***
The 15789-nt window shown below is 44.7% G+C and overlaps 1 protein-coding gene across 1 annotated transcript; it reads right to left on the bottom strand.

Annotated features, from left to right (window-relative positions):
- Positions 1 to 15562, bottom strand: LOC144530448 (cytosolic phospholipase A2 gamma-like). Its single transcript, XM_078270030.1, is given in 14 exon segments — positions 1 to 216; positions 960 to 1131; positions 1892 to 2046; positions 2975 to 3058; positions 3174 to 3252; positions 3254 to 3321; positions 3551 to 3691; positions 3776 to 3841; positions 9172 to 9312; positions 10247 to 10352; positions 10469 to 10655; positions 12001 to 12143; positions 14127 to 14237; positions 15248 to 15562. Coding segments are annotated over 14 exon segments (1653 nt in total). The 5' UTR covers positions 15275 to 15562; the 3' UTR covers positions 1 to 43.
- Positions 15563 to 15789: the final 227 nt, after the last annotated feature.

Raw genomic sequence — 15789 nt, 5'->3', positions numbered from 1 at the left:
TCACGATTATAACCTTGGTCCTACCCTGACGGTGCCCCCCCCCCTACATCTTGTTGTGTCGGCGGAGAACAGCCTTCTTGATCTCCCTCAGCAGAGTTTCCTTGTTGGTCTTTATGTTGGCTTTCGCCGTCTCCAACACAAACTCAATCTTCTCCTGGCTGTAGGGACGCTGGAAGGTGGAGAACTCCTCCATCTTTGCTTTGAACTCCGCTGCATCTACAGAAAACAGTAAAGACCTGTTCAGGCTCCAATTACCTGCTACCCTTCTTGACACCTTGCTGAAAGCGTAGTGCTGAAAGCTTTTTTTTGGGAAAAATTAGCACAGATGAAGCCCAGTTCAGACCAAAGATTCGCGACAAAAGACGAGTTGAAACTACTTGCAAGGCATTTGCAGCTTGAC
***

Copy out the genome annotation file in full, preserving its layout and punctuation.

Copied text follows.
The 15789-nt window shown below is 44.7% G+C and overlaps 1 protein-coding gene across 1 annotated transcript; it reads right to left on the bottom strand.

Annotated features, from left to right (window-relative positions):
- Positions 1 to 15562, bottom strand: LOC144530448 (cytosolic phospholipase A2 gamma-like). Its single transcript, XM_078270030.1, is given in 14 exon segments — positions 1 to 216; positions 960 to 1131; positions 1892 to 2046; positions 2975 to 3058; positions 3174 to 3252; positions 3254 to 3321; positions 3551 to 3691; positions 3776 to 3841; positions 9172 to 9312; positions 10247 to 10352; positions 10469 to 10655; positions 12001 to 12143; positions 14127 to 14237; positions 15248 to 15562. Coding segments are annotated over 14 exon segments (1653 nt in total). The 5' UTR covers positions 15275 to 15562; the 3' UTR covers positions 1 to 43.
- Positions 15563 to 15789: the final 227 nt, after the last annotated feature.

Raw genomic sequence — 15789 nt, 5'->3', positions numbered from 1 at the left:
TCACGATTATAACCTTGGTCCTACCCTGACGGTGCCCCCCCCCCTACATCTTGTTGTGTCGGCGGAGAACAGCCTTCTTGATCTCCCTCAGCAGAGTTTCCTTGTTGGTCTTTATGTTGGCTTTCGCCGTCTCCAACACAAACTCAATCTTCTCCTGGCTGTAGGGACGCTGGAAGGTGGAGAACTCCTCCATCTTTGCTTTGAACTCCGCTGCATCTACAGAAAACAGTAAAGACCTGTTCAGGCTCCAATTACCTGCTACCCTTCTTGACACCTTGCTGAAAGCGTAGTGCTGAAAGCTTTTTTTTGGGAAAAATTAGCACAGATGAAGCCCAGTTCAGACCAAAGATTCGCGACAAAAGACGAGTTGAAACTACTTGCAAGGCATTTGCAGCTTGAC